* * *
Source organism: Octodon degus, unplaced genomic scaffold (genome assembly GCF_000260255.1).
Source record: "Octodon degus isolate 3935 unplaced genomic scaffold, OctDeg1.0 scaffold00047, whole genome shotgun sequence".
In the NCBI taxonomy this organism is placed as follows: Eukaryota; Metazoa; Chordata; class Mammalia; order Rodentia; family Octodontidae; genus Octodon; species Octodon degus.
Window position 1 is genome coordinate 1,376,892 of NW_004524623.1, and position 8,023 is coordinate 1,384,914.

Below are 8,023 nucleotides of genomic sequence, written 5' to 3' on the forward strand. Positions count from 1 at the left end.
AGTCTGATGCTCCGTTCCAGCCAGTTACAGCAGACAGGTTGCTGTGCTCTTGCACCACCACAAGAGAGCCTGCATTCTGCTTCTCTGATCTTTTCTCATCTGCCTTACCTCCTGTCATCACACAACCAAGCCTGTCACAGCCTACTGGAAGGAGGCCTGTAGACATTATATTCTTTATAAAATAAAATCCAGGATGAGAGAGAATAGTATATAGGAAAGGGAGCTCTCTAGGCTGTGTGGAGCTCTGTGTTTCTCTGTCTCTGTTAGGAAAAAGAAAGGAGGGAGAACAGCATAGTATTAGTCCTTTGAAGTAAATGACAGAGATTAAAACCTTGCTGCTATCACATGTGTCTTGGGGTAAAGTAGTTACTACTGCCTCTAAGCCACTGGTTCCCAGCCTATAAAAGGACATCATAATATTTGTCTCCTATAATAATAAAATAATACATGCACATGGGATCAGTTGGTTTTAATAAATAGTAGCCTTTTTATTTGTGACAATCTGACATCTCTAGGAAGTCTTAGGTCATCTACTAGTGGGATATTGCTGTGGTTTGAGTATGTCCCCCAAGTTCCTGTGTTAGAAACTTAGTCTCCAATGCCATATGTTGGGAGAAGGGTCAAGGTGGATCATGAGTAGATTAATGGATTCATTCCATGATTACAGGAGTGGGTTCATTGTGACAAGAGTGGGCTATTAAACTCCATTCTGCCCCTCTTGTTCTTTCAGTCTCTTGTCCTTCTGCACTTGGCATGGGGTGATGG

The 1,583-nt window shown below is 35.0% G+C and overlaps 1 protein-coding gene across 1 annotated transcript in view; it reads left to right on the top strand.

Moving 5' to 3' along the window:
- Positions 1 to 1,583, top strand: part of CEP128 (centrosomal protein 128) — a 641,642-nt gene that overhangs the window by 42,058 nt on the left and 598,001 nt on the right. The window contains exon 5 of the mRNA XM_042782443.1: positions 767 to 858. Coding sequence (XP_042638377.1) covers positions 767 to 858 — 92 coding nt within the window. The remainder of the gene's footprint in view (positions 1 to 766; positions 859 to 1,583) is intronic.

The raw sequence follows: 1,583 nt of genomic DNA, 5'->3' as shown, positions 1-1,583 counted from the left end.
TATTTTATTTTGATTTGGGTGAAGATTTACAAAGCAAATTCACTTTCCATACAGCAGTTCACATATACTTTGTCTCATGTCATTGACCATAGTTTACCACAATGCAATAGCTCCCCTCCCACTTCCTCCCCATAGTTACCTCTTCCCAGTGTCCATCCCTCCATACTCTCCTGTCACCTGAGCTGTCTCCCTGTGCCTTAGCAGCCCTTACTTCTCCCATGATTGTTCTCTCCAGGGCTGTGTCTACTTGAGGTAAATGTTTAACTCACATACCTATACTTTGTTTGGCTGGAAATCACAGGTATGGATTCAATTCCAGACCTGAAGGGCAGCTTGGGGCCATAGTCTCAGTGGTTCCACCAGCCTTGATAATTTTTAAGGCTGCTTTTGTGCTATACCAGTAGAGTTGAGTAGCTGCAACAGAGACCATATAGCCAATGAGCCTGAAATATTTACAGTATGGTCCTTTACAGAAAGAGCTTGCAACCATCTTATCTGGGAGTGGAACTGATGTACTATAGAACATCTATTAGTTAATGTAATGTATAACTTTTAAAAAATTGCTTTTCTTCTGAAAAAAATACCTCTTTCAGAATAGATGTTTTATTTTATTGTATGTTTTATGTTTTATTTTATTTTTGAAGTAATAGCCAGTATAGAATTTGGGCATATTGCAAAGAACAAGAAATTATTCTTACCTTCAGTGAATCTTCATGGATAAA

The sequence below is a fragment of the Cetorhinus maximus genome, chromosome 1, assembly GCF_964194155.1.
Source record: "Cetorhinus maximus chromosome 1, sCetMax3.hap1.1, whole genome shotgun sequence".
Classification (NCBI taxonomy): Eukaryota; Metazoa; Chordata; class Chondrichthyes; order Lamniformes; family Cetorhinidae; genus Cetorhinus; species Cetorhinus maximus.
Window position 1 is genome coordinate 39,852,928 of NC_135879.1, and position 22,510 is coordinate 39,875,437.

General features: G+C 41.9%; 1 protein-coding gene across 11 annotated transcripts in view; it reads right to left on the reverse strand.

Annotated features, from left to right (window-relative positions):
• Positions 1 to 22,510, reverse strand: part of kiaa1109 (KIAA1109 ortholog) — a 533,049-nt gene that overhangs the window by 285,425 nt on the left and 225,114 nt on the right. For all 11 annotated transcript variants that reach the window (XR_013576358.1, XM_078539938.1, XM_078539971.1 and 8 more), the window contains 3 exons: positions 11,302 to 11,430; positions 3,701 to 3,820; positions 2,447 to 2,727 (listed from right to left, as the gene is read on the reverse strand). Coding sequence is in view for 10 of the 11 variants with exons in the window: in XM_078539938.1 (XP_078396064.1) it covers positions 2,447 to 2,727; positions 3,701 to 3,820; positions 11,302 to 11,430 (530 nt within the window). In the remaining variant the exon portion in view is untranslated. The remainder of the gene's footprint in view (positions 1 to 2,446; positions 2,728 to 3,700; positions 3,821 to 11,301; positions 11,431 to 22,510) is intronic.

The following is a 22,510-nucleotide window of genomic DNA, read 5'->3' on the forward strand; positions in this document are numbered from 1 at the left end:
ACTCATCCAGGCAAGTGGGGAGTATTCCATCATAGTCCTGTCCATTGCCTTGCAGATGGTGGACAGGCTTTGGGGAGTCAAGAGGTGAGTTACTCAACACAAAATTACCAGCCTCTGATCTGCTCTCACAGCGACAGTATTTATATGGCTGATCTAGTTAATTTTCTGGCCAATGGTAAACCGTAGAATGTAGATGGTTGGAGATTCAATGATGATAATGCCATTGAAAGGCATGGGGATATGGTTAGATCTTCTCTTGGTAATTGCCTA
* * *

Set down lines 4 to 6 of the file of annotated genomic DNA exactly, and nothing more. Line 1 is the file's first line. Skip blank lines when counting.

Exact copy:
Window position 1 is genome coordinate 1,376,892 of NW_004524623.1, and position 8,023 is coordinate 1,384,914.

Below are 8,023 nucleotides of genomic sequence, written 5' to 3' on the forward strand. Positions count from 1 at the left end.
AGTCTGATGCTCCGTTCCAGCCAGTTACAGCAGACAGGTTGCTGTGCTCTTGCACCACCACAAGAGAGCCTGCATTCTGCTTCTCTGATCTTTTCTCATCTGCCTTACCTCCTGTCATCACACAACCAAGCCTGTCACAGCCTACTGGAAGGAGGCCTGTAGACATTATATTCTTTATAAAATAAAATCCAGGATGAGAGAGAATAGTATATAGGAAAGGGAGCTCTCTAGGCTGTGTGGAGCTCTGTGTTTCTCTGTCTCTGTTAGGAAAAAGAAAGGAGGGAGAACAGCATAGTATTAGTCCTTTGAAGTAAATGACAGAGATTAAAACCTTGCTGCTATCACATGTGTCTTGGGGTAAAGTAGTTACTACTGCCTCTAAGCCACTGGTTCCCAGCCTATAAAAGGACATCATAATATTTGTCTCCTATAATAATAAAATAATACATGCACATGGGATCAGTTGGTTTTAATAAATAGTAGCCTTTTTATTTGTGACAATCTGACATCTCTAGGAAGTCTTAGGTCATCTACTAGTGGGATATTGCTGTGGTTTGAGTATGTCCCCCAAGTTCCTGTGTTAGAAACTTAGTCTCCAATGCCATATGTTGGGAGAAGGGTCAAGGTGGATCATGAGTAGATTAATGGATTCATTCCATGATTACAGGAGTGGGTTCATTGTGACAAGAGTGGGCTATTAAACTCCATTCTGCCCCTCTTGTTCTTTCAGTCTCTTGTCCTTCTGCACTTGGCATGGGGTGATGG